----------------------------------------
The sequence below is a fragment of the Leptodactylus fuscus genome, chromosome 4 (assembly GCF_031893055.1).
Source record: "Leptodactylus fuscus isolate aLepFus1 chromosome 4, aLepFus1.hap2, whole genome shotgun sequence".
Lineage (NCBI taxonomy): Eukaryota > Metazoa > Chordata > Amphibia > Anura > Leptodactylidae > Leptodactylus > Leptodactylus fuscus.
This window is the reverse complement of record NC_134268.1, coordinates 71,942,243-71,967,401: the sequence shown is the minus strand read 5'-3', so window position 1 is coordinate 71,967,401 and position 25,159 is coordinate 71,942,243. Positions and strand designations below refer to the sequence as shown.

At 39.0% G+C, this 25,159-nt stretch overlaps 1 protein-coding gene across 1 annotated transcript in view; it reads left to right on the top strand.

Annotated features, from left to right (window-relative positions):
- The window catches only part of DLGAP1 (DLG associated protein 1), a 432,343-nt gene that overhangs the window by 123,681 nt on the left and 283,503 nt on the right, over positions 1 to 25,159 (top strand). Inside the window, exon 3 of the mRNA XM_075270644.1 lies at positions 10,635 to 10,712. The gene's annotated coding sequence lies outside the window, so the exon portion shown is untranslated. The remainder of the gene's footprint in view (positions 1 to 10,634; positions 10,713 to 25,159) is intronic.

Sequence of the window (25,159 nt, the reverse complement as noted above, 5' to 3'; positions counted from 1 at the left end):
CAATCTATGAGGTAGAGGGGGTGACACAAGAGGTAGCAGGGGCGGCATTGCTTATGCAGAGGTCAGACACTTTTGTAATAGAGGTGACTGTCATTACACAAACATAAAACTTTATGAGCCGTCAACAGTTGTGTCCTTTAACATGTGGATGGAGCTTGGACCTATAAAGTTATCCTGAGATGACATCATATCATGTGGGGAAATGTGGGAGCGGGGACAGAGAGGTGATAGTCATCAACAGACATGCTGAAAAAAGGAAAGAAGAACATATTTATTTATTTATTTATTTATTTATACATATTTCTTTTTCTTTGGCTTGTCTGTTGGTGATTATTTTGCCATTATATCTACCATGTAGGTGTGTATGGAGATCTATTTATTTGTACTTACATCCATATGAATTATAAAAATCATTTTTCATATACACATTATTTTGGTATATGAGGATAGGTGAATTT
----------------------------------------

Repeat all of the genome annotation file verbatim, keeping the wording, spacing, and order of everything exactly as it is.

The sequence below is a fragment of the Leptodactylus fuscus genome, chromosome 4 (assembly GCF_031893055.1).
Source record: "Leptodactylus fuscus isolate aLepFus1 chromosome 4, aLepFus1.hap2, whole genome shotgun sequence".
Lineage (NCBI taxonomy): Eukaryota > Metazoa > Chordata > Amphibia > Anura > Leptodactylidae > Leptodactylus > Leptodactylus fuscus.
This window is the reverse complement of record NC_134268.1, coordinates 71,942,243-71,967,401: the sequence shown is the minus strand read 5'-3', so window position 1 is coordinate 71,967,401 and position 25,159 is coordinate 71,942,243. Positions and strand designations below refer to the sequence as shown.

At 39.0% G+C, this 25,159-nt stretch overlaps 1 protein-coding gene across 1 annotated transcript in view; it reads left to right on the top strand.

Annotated features, from left to right (window-relative positions):
- The window catches only part of DLGAP1 (DLG associated protein 1), a 432,343-nt gene that overhangs the window by 123,681 nt on the left and 283,503 nt on the right, over positions 1 to 25,159 (top strand). Inside the window, exon 3 of the mRNA XM_075270644.1 lies at positions 10,635 to 10,712. The gene's annotated coding sequence lies outside the window, so the exon portion shown is untranslated. The remainder of the gene's footprint in view (positions 1 to 10,634; positions 10,713 to 25,159) is intronic.

Sequence of the window (25,159 nt, the reverse complement as noted above, 5' to 3'; positions counted from 1 at the left end):
CAATCTATGAGGTAGAGGGGGTGACACAAGAGGTAGCAGGGGCGGCATTGCTTATGCAGAGGTCAGACACTTTTGTAATAGAGGTGACTGTCATTACACAAACATAAAACTTTATGAGCCGTCAACAGTTGTGTCCTTTAACATGTGGATGGAGCTTGGACCTATAAAGTTATCCTGAGATGACATCATATCATGTGGGGAAATGTGGGAGCGGGGACAGAGAGGTGATAGTCATCAACAGACATGCTGAAAAAAGGAAAGAAGAACATATTTATTTATTTATTTATTTATTTATACATATTTCTTTTTCTTTGGCTTGTCTGTTGGTGATTATTTTGCCATTATATCTACCATGTAGGTGTGTATGGAGATCTATTTATTTGTACTTACATCCATATGAATTATAAAAATCATTTTTCATATACACATTATTTTGGTATATGAGGATAGGTGAATTT